The second impeachment trial of former President Donald J. Trump reached all the way from the U.S. Capitol in Washington, D.C., to the Montana Capitol on Thursday – some 2,223 miles away – as House impeachment managers used Montana Gov. Greg Gianforte’s assault and Trump’s praise of it to build a case that the 45th President had stoked and encouraged violence among his followers for years.
House Impeachment Manager Rep. Jamie Raskin, D-Maryland, used a clip of Donald Trump visiting Missoula in 2018 in which he praised then Congressman Gianforte for his assault.
Gianforte pleaded guilty to a misdemeanor charge of assault for attacking reporter Ben Jacobs of The Guardian, and the freshman House representative also donated $50,000 to the Committee to Protect Journalists. He was also sentenced to and complete 40 hours of community service and 20 hours of anger management counseling in addition to the $385 court fines.
Raskin used the clip of Trump cheering on Gianforte to help build the case that what happened on Jan. 6, in the U.S. Capitol had actually the pinnacle of years of encouraging violence among his supporters.
In November, Gianforte was elected governor and left Congress. His seat was taken by Rep. Matt Rosendale who left Helena as the state’s auditor.
Calls placed to Gianforte’s office on Thursday by the Daily Montanan were not immediately returned.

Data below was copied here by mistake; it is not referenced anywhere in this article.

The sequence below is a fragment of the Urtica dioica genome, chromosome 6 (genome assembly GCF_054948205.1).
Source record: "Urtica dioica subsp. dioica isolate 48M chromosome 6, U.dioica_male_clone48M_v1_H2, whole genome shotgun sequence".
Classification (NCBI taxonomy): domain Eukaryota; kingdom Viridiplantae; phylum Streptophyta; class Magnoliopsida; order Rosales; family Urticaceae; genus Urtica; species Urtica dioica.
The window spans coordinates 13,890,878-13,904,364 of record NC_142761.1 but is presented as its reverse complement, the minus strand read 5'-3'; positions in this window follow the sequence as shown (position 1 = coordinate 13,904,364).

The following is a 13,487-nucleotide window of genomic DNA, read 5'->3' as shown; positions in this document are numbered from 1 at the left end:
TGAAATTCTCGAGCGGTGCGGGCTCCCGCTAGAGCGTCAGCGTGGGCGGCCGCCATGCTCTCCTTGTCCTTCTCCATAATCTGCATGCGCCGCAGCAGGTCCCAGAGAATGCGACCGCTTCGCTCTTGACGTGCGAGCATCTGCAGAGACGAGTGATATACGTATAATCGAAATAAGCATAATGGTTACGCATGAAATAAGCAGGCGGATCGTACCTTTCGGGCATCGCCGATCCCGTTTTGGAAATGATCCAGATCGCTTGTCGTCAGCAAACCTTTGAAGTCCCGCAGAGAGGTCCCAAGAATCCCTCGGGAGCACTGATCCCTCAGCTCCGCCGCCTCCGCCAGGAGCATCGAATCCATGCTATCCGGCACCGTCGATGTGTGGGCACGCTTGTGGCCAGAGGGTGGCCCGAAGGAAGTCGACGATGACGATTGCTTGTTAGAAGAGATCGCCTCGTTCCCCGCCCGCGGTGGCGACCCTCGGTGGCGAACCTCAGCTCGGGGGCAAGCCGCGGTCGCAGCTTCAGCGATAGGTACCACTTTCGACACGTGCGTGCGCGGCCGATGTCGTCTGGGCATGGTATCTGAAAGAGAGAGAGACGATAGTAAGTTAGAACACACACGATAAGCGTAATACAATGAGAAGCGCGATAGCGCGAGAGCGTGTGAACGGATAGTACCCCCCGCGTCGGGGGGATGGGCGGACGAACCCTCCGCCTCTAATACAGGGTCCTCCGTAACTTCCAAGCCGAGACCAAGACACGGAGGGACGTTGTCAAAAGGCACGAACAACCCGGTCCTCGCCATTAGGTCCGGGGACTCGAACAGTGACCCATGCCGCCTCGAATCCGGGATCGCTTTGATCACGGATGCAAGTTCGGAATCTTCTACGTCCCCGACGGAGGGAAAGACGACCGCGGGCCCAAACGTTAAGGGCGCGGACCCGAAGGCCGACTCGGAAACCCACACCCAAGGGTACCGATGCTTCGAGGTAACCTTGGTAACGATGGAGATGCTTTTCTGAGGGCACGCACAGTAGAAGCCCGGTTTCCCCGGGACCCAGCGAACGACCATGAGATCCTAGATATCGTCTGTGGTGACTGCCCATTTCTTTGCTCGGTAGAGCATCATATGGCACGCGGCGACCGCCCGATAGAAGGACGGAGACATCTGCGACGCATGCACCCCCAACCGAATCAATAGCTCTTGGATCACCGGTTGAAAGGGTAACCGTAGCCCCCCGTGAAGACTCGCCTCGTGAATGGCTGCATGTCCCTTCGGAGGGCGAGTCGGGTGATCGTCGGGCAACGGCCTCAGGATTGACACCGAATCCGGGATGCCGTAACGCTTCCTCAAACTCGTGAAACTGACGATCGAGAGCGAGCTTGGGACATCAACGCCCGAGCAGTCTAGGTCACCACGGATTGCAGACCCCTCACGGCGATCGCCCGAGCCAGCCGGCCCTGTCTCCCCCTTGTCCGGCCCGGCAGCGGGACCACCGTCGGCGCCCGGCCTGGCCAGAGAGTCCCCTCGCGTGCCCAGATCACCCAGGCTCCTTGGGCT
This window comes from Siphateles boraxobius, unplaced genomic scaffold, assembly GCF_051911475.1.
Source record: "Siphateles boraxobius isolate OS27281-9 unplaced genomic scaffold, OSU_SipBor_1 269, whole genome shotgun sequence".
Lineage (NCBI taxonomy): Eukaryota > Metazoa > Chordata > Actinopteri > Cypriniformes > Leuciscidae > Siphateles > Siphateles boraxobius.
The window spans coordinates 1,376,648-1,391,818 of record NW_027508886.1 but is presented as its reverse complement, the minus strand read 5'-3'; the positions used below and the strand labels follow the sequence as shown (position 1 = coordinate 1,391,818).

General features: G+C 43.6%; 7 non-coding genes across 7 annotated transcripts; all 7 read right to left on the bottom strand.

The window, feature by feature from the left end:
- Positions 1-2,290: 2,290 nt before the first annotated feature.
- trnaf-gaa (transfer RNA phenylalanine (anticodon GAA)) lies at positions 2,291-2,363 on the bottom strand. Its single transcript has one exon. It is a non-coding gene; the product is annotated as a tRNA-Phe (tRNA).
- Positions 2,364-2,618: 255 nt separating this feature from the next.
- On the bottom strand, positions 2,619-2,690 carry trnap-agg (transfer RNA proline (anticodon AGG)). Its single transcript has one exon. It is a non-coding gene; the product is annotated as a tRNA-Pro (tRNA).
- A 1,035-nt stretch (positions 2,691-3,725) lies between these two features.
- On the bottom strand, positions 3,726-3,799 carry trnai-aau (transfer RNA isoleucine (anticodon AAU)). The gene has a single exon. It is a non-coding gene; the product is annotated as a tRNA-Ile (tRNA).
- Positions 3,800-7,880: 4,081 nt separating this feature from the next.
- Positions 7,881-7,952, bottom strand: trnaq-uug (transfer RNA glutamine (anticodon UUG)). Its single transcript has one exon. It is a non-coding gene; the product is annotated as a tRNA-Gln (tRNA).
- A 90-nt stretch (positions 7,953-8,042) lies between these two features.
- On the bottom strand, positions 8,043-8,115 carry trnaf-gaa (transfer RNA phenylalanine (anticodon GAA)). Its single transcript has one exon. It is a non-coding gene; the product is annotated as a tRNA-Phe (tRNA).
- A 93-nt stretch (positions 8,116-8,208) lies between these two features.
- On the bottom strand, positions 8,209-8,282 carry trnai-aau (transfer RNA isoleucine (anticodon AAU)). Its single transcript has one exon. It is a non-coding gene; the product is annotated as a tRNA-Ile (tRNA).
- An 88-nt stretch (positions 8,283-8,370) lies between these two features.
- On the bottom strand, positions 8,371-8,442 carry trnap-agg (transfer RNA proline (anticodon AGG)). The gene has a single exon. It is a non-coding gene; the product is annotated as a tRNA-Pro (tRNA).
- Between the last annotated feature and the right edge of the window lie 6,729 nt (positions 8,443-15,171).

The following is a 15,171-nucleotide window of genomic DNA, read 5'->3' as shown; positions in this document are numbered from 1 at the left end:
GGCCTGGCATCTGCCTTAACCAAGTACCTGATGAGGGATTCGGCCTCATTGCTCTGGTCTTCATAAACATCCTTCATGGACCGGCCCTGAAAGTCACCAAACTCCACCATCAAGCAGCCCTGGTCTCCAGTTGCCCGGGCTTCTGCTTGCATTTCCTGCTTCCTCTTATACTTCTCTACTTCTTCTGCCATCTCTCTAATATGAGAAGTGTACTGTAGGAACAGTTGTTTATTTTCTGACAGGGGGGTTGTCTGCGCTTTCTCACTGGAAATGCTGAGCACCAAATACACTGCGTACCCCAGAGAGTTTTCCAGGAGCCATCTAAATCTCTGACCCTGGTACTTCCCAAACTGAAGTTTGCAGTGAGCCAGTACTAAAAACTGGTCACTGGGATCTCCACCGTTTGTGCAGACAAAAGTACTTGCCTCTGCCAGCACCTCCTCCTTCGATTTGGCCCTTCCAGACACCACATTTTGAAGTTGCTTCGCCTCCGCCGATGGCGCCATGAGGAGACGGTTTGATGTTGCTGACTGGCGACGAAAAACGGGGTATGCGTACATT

Trump told a crowd on Oct. 18, 2018 that “any guy that can do a body slam – he’s my kind of guy. He’s a great guy, tough cookie.”
The crowd cheered and laughed at the remarks.
Trump also left little room for doubt about what he meant during the rally. He told the crowd that he was in Rome when he first heard about the assault on Jacobs.
“And I said, ‘Oh, this is terrible. He’s going to lose the election.’ And then I said, ‘Well, wait a minute. I know Montana pretty well. I think that might help him.’ And it did.”
Trump also referenced a verbal sparring match between himself and current President Joe Biden in which Gianforte was referenced again during the same rally. Biden himself had called out Trump, saying he’d “beat the hell out” of Trump if they were in high school.
Meanwhile, Trump during the Missoula rally replied, “He’d be down, faster than Greg would take him down.”
Even after the rally, those comments reverberated throughout the country as First Amendment groups and anti-violence groups were quick to condemn the remarks. Trump never backed away from them and Gianforte remained silent.
Montana reaction was mixed. While politicians moved on and the comments were debated in the letters-to-editors section, editorial boards decried what the state witnessed.
“The president was wrong to congratulate Gianforte for committing assault. He is wrong to encourage violence against any journalist or anyone else,” said The Billings Gazette’s editorial board. The Gazette is the largest paper in the state.
“Trump’s comments imply that Montanans elected Gianforte because he attacked Jacobs. Don’t pin that insult on us, Mr. President. The majority of ballots had been cast early – before the assault in Bozeman occurred. Montanans often disagree, but we are committed to working together to work out differences. Most Montanans respect the rule of law and we respect each other,” it continued.
Raskin said that rallies like the Missoula one were part of a long-term pattern of behavior, as reported in The Washington Post.
“These tactics were road-tested,” said Raskin. “Jan. 6th was a culmination of the president’s actions, not an aberration from them. The insurrection was the most violent and dangerous episode so far in Donald Trump’s continuing pattern and practice of inciting violence.”
This story originally appeared online at the Daily Montanan and is republished here by permission.